OKINAWA, Japan --
“I rely heavily on the protection of Max,” said Cpl. Jarod Bell, a Military Working Dog handler, and a native of Rochester, New York. “He can potentially be the deciding factor in whether I go home or not. I feel like if I can protect my dog [Max] to make it back, it gives us another day to go out there and do it again.”
“He is definitely my best friend.”
U.S. Marines with the Provost Marshal’s Office and 3rd Law Enforcement Battalion, MWD section, regularly conduct training to maintain mission readiness. However, for Marines like Bell, continuously building the relationship with the MWD’s means so much more.
“I feel like this is the best job in the Marine Corps,” said Bell with the PMO MWD section. “Every day we come into work and have a companion jumping for joy at the sight of us. I think that is what does it for me- to have my dog looking forward to seeing me every day as much as I look forward to seeing him.”
“I get him, like he gets me. As much time we spend working, we have just as much time playing together.” Cpl. Jarod Bell, a Military Working Dog handler
There are two sides to MWD handling: administration and patrolling. Administratively, the primary focus is training- area and building searches, obstacle courses, controlled aggression and odor detection for explosives and narcotics.
Patrolling consists of the Marine and the MWD roving throughout and around the camps to ensure good order. Additionally, they respond to calls other patrol units may need assistance with, due to the command presence associated with MWD’s, explained Bell.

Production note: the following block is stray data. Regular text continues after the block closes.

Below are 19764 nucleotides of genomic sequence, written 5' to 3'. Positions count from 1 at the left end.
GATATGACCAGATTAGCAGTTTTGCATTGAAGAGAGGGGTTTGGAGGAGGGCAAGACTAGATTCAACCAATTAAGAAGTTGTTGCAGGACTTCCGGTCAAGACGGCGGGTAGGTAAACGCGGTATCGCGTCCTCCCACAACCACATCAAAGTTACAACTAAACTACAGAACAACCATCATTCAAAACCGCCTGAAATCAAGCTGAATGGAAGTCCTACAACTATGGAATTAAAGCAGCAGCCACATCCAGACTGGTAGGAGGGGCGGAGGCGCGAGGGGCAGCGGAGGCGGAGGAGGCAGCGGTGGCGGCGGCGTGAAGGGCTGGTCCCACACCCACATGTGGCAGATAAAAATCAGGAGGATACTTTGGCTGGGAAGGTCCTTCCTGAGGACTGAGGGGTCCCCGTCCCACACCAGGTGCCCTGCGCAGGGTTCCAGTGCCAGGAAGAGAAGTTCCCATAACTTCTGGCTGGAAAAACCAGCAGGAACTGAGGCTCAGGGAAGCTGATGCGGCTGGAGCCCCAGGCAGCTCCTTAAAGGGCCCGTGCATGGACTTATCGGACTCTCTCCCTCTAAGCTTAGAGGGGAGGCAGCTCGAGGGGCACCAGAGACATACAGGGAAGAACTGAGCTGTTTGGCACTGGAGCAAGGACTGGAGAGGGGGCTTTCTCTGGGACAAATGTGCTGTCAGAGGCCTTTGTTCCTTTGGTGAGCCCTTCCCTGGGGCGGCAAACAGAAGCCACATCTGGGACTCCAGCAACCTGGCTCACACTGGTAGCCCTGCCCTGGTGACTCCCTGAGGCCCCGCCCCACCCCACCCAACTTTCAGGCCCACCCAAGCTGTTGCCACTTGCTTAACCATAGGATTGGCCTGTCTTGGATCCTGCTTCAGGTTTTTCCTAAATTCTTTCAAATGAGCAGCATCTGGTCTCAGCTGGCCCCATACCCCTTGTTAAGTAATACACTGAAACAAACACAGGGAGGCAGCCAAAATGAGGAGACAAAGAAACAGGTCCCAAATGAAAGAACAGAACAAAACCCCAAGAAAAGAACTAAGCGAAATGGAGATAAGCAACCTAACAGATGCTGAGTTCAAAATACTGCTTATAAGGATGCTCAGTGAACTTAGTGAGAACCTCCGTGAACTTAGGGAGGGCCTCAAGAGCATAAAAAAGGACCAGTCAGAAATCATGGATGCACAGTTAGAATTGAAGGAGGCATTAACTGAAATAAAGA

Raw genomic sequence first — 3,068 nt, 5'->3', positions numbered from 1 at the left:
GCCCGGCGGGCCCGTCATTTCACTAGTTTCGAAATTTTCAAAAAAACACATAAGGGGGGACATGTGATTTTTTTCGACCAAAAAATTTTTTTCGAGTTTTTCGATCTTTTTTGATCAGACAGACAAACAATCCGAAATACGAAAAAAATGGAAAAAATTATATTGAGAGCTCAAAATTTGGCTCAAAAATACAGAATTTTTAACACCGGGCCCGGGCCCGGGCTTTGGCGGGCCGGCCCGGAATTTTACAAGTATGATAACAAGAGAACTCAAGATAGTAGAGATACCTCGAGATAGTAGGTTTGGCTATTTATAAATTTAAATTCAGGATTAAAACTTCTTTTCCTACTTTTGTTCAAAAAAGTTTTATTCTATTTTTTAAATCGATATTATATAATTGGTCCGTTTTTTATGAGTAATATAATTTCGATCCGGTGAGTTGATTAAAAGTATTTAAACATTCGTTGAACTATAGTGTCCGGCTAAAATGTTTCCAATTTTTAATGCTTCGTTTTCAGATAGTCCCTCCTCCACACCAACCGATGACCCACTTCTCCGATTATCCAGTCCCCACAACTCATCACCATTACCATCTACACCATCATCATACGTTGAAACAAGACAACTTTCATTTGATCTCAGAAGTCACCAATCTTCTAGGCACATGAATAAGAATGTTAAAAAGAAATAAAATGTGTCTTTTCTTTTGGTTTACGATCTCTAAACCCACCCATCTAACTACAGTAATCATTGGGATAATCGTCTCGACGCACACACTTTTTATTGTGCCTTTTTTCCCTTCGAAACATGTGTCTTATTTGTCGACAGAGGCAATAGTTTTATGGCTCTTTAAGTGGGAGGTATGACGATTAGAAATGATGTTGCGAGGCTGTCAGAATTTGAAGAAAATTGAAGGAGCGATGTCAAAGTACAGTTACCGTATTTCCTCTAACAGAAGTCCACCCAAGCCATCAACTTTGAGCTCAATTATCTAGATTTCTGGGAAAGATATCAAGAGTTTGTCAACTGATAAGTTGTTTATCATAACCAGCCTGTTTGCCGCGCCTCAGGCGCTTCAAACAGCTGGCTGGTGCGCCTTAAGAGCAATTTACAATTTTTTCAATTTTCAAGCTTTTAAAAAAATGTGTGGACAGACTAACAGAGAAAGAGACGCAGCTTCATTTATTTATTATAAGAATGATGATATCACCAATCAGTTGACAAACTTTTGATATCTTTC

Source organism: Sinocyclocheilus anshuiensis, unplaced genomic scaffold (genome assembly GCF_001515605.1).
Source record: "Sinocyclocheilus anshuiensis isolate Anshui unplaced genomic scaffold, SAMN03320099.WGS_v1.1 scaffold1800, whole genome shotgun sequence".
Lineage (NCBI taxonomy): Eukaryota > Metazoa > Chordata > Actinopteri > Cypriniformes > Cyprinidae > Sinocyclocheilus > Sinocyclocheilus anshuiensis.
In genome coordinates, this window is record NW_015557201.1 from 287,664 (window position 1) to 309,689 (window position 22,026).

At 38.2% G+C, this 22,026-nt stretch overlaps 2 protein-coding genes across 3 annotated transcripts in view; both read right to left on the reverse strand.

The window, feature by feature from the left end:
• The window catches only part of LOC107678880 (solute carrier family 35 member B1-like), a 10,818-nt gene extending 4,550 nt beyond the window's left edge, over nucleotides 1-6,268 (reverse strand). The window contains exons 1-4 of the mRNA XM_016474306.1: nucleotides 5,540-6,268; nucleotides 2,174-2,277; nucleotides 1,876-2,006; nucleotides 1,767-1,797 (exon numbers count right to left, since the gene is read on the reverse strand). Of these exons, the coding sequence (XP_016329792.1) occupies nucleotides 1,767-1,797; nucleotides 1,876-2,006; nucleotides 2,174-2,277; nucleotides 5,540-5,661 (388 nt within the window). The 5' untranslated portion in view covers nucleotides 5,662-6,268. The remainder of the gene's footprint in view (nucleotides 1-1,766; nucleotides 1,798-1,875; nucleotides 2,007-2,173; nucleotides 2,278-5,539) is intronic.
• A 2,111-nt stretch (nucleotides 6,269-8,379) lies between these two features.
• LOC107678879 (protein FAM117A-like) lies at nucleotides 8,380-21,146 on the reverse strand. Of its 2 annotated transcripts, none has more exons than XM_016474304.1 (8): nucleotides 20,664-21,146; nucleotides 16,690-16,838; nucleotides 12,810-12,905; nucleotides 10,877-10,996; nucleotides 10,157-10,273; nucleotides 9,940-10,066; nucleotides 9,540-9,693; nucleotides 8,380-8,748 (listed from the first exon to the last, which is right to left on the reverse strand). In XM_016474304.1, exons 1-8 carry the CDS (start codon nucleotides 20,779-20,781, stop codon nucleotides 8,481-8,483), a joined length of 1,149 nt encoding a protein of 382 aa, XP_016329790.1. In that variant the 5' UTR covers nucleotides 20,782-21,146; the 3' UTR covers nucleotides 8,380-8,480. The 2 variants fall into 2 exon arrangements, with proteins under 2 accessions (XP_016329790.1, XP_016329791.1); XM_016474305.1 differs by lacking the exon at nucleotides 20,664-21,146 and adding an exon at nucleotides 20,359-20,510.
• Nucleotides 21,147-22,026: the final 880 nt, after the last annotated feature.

The Marines are expected to maintain their own training and uphold the expectations held for their primary military occupational specialty. In addition, assume the duties of an MWD handler and ensure their military working dogs are nurtured, healthy and trained on a daily basis.
“I get him, like he gets me,” said Bell. “As much time we spend working, we have just as much time playing together.”
A Marine's Best Friend
Photo by Cpl. Karis Mattingly
A U.S. Marine takes a military working dog out of the kennels to conduct training on Camp Hansen, Okinawa, Japan, Feb. 3.
Every four hours, the Marines tend to the dogs, ensuring they have water and are in good health. Throughout the day, they clean the kennels, groom the dogs and feed them based on their customized diets.
When the MWD and handler are paired, the first step is building rapport. For the first few weeks their focus is to develop a strong connection. Bonds between MWDs and handlers are created through grooming, playing with the dogs’ and their favorite toy, and letting them know the handlers are their ‘mom and dad,’ explained Bell.
After building a strong foundation, it is then time to initiate training and practically apply what the dog has learned.
Bell explained that when a handler puts in the time and effort to really understand their dog, they develop a unique ability to recognize the changes in each other's behavior. Soon, the handlers and dogs begin to learn each other well enough to know their expectations and needs.
“If I treated him any less than a best friend, we would not be an essential and successful dog team,” said Bell. “We would not work well as a team because the mutual respect would not be there.”
“He may be my assigned military working dog, but to me he’s my best friend, Max.”
The Mission of the Marine Corps Base PMO is to provide law enforcement, investigative, and security services as directed by the Commanding General.